New financial assistance rules passed by MPs
A kinder model for the financial assistance safety net, entailing “less policing” and assistance getting people back to work, was passed by legislators.
The Financial Assistance Amendment Act was brought to the House of Assembly on Friday by Jason Hayward, the labour minister, covering the introduction of employment plans for the able-bodied unemployed.
The legislation calls for disabled people applying for assistance to include a medical opinion outlining their condition and, where applicable, their eventual ability to go back to work.
Jarion Richardson, the One Bermuda Alliance whip, said government aid was a “thorny topic”.
He warned there would still have to be some level of policing to guard against misuse.
But Mr Richardson queried the cost imposed on disabled people to obtain a medical opinion.
Susan Jackson of the OBA also voiced concern for people with disabilities.
“Getting this medical opinion is not an easy task,” she said, citing the cost of a doctor’s visit as several hundred dollars.
Ms Jackson asked for further detail on evaluating emotional and behavioural disabilities.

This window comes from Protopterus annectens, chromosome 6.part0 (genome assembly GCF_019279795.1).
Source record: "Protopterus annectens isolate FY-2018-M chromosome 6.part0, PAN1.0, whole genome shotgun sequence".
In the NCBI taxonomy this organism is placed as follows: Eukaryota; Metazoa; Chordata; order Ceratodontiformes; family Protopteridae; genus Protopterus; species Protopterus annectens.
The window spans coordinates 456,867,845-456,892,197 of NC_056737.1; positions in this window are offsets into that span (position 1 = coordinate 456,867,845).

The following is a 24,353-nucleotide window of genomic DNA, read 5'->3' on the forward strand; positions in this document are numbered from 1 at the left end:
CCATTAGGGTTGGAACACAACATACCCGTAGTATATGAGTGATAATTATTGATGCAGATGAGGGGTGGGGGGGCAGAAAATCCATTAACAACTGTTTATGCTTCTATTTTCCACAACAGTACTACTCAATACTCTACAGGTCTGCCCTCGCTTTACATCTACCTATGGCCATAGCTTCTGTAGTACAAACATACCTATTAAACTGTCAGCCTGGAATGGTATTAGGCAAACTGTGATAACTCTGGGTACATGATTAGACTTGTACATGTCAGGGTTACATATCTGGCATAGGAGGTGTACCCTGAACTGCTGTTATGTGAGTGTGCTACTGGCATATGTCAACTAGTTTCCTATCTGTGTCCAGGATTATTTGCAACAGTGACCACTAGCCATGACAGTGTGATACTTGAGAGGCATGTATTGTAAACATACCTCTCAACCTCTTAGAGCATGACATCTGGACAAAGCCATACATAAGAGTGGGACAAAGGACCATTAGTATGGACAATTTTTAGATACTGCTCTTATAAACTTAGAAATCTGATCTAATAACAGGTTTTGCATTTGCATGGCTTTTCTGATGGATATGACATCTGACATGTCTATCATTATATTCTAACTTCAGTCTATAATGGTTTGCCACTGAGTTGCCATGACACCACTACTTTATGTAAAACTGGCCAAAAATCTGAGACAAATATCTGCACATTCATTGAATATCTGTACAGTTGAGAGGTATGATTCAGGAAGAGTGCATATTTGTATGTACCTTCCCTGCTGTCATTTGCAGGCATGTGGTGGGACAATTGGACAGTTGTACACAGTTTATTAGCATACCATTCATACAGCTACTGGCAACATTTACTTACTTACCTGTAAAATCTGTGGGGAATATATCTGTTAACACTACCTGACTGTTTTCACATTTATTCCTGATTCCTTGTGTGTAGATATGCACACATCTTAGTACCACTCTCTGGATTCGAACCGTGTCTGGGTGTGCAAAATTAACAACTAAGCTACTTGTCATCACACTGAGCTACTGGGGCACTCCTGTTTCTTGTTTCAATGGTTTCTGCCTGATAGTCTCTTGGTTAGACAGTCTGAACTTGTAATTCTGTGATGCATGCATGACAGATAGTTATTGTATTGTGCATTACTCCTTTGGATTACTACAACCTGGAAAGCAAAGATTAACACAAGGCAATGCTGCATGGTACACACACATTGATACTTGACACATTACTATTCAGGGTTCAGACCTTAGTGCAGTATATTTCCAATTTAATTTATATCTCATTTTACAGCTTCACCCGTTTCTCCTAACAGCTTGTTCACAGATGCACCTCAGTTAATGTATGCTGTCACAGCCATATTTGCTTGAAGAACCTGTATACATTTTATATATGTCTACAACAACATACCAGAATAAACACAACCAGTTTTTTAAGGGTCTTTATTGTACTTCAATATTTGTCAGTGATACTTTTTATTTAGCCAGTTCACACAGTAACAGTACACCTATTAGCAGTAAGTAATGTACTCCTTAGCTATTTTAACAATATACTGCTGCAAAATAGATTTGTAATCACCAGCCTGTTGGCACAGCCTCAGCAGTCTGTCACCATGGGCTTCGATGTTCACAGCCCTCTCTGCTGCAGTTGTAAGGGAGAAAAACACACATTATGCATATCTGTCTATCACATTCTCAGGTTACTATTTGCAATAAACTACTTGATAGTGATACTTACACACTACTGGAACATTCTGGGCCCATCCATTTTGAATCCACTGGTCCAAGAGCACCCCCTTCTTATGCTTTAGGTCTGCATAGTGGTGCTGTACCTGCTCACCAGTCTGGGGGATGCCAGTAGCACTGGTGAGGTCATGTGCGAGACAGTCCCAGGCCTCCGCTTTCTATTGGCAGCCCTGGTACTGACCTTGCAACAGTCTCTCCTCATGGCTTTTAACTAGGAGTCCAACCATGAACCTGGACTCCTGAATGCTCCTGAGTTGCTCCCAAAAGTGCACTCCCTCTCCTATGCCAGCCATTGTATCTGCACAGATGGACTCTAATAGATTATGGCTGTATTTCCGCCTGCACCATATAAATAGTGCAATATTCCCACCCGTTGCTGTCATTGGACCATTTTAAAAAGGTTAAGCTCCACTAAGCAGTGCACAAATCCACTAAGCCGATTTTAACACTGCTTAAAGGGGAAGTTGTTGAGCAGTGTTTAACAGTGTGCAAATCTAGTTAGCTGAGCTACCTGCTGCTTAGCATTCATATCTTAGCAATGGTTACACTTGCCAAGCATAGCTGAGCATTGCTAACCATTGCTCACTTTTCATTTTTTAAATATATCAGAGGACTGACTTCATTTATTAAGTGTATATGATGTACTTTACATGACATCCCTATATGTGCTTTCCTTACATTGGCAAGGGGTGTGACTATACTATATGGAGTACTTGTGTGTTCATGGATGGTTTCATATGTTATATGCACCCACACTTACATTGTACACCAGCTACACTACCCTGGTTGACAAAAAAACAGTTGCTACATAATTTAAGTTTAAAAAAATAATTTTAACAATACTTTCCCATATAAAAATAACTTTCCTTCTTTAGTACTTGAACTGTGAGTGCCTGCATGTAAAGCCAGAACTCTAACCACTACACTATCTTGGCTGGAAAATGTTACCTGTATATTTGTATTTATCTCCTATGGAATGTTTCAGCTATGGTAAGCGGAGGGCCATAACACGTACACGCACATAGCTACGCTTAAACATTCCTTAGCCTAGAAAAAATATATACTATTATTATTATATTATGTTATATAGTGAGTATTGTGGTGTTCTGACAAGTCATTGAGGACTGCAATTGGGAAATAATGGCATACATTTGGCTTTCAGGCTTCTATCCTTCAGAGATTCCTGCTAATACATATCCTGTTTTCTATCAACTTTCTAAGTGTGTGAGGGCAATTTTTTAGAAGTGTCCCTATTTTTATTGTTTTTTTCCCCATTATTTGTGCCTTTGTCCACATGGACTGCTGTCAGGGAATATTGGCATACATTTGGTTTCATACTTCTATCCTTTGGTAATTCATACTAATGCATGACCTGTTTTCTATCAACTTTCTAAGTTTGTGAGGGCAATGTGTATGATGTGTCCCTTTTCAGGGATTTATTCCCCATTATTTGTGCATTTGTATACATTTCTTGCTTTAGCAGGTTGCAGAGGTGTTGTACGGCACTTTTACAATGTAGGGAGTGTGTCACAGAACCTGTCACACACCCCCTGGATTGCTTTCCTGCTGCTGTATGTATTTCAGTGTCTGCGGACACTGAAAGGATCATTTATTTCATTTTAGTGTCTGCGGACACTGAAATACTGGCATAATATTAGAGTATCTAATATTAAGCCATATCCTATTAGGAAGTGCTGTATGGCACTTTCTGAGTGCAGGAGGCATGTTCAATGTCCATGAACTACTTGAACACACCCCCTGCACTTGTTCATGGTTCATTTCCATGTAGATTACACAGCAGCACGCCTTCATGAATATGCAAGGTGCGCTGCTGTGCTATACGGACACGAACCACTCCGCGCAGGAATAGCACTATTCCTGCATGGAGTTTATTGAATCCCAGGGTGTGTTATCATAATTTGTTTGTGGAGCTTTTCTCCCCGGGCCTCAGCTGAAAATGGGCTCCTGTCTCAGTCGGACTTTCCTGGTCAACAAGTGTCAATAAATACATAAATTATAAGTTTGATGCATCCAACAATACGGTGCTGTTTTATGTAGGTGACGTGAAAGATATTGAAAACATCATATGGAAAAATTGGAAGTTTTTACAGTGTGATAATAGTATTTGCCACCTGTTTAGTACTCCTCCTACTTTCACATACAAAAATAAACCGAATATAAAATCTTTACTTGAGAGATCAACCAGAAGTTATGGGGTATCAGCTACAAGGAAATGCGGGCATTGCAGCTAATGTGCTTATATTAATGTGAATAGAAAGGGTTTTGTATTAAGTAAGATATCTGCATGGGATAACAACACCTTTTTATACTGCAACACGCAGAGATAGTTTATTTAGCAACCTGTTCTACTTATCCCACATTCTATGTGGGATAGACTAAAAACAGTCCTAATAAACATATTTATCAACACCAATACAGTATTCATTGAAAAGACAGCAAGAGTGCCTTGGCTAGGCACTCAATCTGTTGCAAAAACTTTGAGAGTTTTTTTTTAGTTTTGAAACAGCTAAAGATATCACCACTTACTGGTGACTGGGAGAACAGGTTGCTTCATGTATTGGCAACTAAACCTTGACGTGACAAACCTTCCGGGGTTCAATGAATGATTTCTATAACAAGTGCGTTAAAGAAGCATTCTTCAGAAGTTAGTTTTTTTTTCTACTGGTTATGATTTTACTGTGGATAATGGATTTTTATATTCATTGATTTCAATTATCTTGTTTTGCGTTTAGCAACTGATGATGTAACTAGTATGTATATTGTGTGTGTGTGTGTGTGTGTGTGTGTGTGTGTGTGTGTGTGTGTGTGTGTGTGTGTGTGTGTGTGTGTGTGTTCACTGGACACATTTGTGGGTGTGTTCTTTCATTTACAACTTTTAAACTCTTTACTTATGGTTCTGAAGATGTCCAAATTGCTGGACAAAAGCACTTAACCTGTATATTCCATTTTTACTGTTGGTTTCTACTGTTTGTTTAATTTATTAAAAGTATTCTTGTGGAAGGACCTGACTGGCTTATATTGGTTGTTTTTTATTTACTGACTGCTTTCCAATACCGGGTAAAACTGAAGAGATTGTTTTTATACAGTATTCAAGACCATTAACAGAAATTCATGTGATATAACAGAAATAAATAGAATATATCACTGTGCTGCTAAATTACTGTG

Tinée Furbert, the minister for social development, told the House it would “not be unusual” for a social service to ask someone for information to verify a disability.
Mr Hayward responded to questions on why able-bodied financial assistance recipients were given six months after qualifying for aid to come up with their personal employment plan.
He said people needed time to assess their personal situation after getting approved for the safety net.
Life skills programmes and other services could be provided.
Mr Hayward added that the 700-plus disabled people on benefits would already have had to undergo medical checks.
He assured MPs that site checks would continue to safeguard compliance with the rules.
Mr Hayward told the House that the Bill was expected to come into force once it received assent from the Governor, Rena Lalgie.